Purushottam Vikas engages with criticisms directed at a controversial petition regarding an Oxford India Society speaking event.
Maryhen Jiménez Morales explores how leftist political leaders in Latin America have limited free speech in their countries through populist discourse and political propaganda.
Maja Sojref examines how a law on the prevention of harm to the State of Israel exposes the tension between freedom of expression and national security.
Laura Bernal-Bermudez examines a judgement that actually led to a change in the Chilean constitution
Dana Polatin-Reuben examines the fiercely contested 2015 FCC rules and their free speech implications.
Declan Johnston explores whether regulatory requirements for Ireland’s broadcasters worked well in its referendum on same-sex marriage.
Sarah Glatte explores the controversy over trigger warnings and asks whether they help or hinder free speech.
Erika Rackley and Clare McGlynn consider the evidence for this ‘cultural harm’ and argue that education is the best way to counter it.
In the shadow of the Charlie Hebdo assassinations, Arthur Asseraf examines the history of French colonial double standards in Algeria.
Sebastian Huempfer examines the tortured controversy around republication of a copyright-free Mein Kampf in Germany.
Max Harris examines a historic judgment by India’s Supreme Court and its lessons for other countries.
Luigi Cajani explains how Italy’s draft law on the denial of international crimes minimises the impact on intellectual freedom.
Tore Slaatta investigates Norwegian artists’ views on their freedom of expression in contemporary society.
Max Harris explains how Britain legislated against it and compares this with the position in other common law countries
Vanya Bhargav explains the battle behind the Indian government’s ban on a BBC documentary about a notorious gang rape.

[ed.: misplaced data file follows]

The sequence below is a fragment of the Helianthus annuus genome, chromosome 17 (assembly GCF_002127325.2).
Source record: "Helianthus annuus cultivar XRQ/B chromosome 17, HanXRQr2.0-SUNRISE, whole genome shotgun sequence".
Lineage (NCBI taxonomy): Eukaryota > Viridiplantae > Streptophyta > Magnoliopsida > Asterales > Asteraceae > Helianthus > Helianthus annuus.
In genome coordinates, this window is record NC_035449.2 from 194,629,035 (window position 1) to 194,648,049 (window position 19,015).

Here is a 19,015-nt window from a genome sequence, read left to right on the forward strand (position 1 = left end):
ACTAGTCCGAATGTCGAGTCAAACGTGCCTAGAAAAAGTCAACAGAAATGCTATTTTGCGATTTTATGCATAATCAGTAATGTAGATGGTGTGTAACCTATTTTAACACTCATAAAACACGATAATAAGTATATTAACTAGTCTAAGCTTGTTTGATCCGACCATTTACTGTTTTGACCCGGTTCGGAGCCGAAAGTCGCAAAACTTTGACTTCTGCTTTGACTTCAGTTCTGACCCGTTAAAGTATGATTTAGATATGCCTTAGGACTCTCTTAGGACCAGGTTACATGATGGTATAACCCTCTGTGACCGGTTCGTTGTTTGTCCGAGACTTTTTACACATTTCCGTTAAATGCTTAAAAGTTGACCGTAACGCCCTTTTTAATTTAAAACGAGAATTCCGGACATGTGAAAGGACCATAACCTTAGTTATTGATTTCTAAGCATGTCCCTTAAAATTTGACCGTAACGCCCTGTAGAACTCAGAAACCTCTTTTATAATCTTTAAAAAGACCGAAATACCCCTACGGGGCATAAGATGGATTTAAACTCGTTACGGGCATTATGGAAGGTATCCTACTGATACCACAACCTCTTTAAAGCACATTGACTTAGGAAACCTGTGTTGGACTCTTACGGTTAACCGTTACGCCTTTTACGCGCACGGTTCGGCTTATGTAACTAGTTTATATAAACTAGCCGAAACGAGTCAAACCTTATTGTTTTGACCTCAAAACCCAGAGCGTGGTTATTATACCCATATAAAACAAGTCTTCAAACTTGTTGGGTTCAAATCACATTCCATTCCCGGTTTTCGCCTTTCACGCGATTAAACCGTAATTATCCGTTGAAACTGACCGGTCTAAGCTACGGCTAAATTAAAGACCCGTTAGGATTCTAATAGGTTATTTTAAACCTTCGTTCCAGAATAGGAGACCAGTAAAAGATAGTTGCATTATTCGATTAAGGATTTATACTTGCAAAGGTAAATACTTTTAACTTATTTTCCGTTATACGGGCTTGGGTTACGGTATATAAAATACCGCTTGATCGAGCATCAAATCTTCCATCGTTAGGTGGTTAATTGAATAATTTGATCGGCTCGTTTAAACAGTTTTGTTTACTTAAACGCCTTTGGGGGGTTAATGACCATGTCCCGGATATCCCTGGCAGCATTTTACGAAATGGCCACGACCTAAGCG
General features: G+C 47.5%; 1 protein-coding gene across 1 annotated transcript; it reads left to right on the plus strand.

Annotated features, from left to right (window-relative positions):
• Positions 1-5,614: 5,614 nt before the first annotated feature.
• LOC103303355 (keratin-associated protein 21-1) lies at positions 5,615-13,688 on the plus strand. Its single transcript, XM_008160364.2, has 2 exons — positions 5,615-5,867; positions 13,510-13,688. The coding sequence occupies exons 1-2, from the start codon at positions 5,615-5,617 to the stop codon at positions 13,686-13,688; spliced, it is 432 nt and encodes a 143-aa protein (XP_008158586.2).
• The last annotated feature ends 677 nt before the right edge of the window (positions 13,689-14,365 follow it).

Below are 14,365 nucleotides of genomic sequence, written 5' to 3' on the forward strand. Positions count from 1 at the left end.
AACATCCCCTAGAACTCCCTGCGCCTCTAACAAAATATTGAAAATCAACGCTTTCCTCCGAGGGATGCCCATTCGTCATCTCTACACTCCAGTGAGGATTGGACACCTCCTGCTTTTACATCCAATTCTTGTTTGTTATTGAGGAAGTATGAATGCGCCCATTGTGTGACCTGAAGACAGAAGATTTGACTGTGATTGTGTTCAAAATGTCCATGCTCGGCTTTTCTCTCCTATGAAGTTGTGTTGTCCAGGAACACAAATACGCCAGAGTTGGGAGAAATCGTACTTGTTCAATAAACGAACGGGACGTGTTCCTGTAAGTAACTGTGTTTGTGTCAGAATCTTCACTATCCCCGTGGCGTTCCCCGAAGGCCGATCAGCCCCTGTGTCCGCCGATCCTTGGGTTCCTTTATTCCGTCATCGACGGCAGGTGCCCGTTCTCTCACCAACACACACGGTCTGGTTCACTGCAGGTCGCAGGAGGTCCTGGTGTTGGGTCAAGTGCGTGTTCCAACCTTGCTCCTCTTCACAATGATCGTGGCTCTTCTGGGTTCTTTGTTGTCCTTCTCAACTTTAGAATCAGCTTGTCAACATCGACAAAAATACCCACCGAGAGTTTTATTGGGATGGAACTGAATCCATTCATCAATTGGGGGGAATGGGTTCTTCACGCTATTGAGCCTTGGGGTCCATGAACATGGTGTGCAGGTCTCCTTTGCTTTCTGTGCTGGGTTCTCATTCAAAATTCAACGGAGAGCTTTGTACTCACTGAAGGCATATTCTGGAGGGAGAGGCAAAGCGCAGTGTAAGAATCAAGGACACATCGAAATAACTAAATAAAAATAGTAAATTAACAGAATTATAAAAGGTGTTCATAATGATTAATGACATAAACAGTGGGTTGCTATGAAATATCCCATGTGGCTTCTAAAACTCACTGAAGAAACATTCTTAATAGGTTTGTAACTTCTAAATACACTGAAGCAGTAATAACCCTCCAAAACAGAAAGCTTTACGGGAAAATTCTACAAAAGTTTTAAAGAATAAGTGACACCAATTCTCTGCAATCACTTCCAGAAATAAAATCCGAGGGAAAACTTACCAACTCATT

Rebecca Wong describes the combined pressures of Chinese political power and the interests of media proprietors.
The celebrated English novelist on Islam’s ‘totalitarian moment’ and why freedom of expression is not religion’s enemy but its protector.
Katie Engelhart spoke to Bahraini activist Nabeel Rajab hours before he was sentenced to six months in jail for a Tweet.
Matthew Walton explores the deeper Buddhist context of right speech – and soul-searching on Buddhist internet message boards.
The first edition of the magazine since the attack in which 12 people were killed featured a cartoon of Muhammad on its cover. Myriam Francois-Cerrah objects.
Timothy Garton Ash suggests a European media week of solidarity, including republication of Charlie Hebdo cartoons.
Jason Q Ng traces the path of a censored Weibo post and tracks keywords that trigger automatic review.
Martin Moore, of the Media Standards Trust, summarises an analysis of British press coverage of proposed new press regulation.
Katie Engelhart attends the public hearing of Google’s Advisory Council, set up in response to a European Court of Justice judgement.
John Lloyd explores the history and weakness of Western media coverage, and suggests one way it could be improved.